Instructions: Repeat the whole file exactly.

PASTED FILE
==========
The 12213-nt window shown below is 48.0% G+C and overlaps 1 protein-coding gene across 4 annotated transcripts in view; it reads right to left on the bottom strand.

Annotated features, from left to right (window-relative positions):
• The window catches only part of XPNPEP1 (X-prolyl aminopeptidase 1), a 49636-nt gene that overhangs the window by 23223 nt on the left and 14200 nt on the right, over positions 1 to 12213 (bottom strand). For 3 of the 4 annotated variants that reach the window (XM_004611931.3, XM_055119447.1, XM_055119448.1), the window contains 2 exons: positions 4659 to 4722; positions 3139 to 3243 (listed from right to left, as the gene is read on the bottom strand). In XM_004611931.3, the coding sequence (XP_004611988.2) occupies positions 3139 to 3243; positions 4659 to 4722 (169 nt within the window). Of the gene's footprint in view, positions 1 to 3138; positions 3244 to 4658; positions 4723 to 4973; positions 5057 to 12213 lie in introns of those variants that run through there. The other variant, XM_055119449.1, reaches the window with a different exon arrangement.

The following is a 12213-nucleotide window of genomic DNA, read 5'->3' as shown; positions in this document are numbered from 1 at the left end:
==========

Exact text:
The 12213-nt window shown below is 48.0% G+C and overlaps 1 protein-coding gene across 4 annotated transcripts in view; it reads right to left on the bottom strand.

Annotated features, from left to right (window-relative positions):
• The window catches only part of XPNPEP1 (X-prolyl aminopeptidase 1), a 49636-nt gene that overhangs the window by 23223 nt on the left and 14200 nt on the right, over positions 1 to 12213 (bottom strand). For 3 of the 4 annotated variants that reach the window (XM_004611931.3, XM_055119447.1, XM_055119448.1), the window contains 2 exons: positions 4659 to 4722; positions 3139 to 3243 (listed from right to left, as the gene is read on the bottom strand). In XM_004611931.3, the coding sequence (XP_004611988.2) occupies positions 3139 to 3243; positions 4659 to 4722 (169 nt within the window). Of the gene's footprint in view, positions 1 to 3138; positions 3244 to 4658; positions 4723 to 4973; positions 5057 to 12213 lie in introns of those variants that run through there. The other variant, XM_055119449.1, reaches the window with a different exon arrangement.

The following is a 12213-nucleotide window of genomic DNA, read 5'->3' as shown; positions in this document are numbered from 1 at the left end: